[an error occurred while processing this directive]
BBC News
watch One-Minute World News
Last Updated: Tuesday, 3 April 2007, 23:30 GMT 00:30 UK
UN debates Kosovo's independence
United Nations envoy for Kosovo Martti Ahtisaari
Mr Ahtisaari failed to get a deal between Serbs and ethnic Albanians
The UN Security Council is meeting to discuss a controversial plan to give UN-administered Kosovo independence.

The meeting launches what diplomats expect to be many weeks of formal and behind-the-scenes discussions.

The UN faces all-out opposition from Serbia, which insists Kosovo must remain part of its territory.

The council will meet Serbian caretaker Prime Minister Vojislav Kostunica and Kosovo's majority ethnic Albanian president Fatmir Sejdiu separately.


The US and the European Union have given their backing to a comprehensive set of proposals drawn up by the UN's special envoy, Martti Ahtisaari, after Serb and Kosovo Albanian negotiators failed to reach agreement on Kosovo's future.

We should not delay... It would be very risky
Jean-Marc de la Sabliere,
French ambassador

Mr Ahtisaari's blueprint gives Kosovo the independence its overwhelmingly ethnic Albanian population has been demanding since the break-up of the old Yugoslavia at the beginning of the 1990s.

At the same time, the proposals envisage extensive self-government for Kosovo's Serb-inhabited municipalities and continuing links between them and Belgrade.

BBC South-East Europe analyst Gabriel Partos says in many respects Serbs living in northern Kosovo would be barely aware that they were not in Serbia itself.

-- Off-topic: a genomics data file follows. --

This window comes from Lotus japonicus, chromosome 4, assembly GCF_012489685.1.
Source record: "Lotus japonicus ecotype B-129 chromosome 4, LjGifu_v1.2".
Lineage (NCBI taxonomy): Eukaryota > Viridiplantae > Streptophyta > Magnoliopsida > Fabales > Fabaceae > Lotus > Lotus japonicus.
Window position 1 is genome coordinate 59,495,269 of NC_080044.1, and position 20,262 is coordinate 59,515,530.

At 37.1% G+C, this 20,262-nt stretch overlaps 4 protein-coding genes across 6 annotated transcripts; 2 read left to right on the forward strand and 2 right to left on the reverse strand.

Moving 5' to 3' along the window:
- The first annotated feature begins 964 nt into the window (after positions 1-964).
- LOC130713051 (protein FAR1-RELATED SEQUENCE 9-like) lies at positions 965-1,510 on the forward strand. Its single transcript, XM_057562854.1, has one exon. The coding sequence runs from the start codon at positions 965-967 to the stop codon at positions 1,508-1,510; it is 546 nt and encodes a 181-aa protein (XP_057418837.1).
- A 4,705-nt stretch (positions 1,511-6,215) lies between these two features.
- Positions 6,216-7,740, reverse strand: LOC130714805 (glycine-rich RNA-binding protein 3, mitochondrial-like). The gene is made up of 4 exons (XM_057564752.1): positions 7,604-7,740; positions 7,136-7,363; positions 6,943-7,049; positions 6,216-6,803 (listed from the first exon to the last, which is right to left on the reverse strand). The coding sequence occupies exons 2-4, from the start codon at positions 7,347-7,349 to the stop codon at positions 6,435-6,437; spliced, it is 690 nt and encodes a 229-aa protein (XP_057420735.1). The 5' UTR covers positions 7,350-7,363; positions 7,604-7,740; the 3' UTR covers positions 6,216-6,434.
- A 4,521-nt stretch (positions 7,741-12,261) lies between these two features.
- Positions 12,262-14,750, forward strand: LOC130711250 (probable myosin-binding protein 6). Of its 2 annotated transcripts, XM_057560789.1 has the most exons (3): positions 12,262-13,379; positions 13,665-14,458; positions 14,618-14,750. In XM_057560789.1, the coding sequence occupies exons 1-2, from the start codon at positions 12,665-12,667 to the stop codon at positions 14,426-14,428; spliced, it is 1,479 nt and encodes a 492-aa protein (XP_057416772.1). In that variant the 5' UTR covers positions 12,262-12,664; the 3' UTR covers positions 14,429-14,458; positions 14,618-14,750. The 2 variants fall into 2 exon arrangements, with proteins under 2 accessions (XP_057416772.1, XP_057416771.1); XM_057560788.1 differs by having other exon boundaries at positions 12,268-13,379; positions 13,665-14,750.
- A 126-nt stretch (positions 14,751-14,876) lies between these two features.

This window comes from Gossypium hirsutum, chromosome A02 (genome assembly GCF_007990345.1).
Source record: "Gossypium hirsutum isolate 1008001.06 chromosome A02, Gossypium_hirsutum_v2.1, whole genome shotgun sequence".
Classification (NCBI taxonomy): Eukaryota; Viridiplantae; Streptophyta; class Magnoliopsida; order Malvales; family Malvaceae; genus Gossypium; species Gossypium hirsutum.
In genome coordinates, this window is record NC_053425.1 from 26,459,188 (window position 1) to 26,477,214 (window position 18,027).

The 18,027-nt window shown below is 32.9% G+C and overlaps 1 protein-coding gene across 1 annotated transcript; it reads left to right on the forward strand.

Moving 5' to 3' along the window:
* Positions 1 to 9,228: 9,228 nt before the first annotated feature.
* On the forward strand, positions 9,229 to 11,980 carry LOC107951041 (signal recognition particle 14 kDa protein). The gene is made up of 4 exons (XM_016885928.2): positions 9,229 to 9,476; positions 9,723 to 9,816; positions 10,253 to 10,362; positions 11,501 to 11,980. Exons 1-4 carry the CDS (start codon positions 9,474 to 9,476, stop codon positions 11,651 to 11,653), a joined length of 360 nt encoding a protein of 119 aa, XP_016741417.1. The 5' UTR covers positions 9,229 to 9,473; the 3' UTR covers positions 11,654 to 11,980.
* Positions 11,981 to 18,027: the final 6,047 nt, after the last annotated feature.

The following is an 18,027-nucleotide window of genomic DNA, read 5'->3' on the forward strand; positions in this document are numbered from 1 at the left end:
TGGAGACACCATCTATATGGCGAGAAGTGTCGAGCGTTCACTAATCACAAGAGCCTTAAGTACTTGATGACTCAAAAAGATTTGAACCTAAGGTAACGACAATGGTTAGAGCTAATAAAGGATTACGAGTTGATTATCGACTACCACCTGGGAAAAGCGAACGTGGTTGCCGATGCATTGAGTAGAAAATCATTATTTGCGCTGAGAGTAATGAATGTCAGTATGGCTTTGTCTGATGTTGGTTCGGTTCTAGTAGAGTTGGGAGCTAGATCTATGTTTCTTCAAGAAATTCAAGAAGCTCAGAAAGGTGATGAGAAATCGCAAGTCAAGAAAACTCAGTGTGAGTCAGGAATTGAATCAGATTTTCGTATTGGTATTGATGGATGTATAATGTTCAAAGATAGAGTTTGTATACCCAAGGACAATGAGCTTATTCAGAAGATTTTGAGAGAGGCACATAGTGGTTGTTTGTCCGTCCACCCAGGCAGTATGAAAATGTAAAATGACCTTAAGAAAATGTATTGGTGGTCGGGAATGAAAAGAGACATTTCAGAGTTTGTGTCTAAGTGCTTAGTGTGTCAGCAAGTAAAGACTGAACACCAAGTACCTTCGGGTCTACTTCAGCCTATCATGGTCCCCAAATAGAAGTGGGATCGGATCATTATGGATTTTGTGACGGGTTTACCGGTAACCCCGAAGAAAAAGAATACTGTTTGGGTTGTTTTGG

Leaders of Kosovo's nearly two-million-strong Albanian community have gone along with these provisions, just as they have accepted that initially their newly-independent state would be under the ultimate authority of an International Civilian Representative.

Kosovo map

Serbia, for its part, has rejected the Ahtisaari proposals, with Mr Kostunica saying they violate the UN's Charter and amount to the amputation of 15% of his country's territory.

The US and the main EU countries believe there is no viable alternative to the Ahtisaari plan.

Our correspondent says there is concern that eight years after the UN took over control of Kosovo - following a decade of repressive rule from Belgrade that had culminated in brutal war - Kosovo's ethnic Albanians are getting restless and the increasing tension could lead to a flare-up in violence.

Serbia's ally Russia has repeatedly stated it will give its backing to a Kosovo settlement only if it is acceptable to both sides.

Russian ambassador to the UN, Vitaly Churkin, said on Tuesday it was "too early to speak about a resolution".

But French counterpart Jean-Marc de la Sabliere said the Ahtisaari plan should be adopted.

"We should not delay... It would be very risky. To keep the status quo is not an option."

What Serbs think of the plan


The BBC is not responsible for the content of external internet sites

Has China's housing bubble burst?
How the world's oldest clove tree defied an empire
Why Royal Ballet principal Sergei Polunin quit


Americas Africa Europe Middle East South Asia Asia Pacific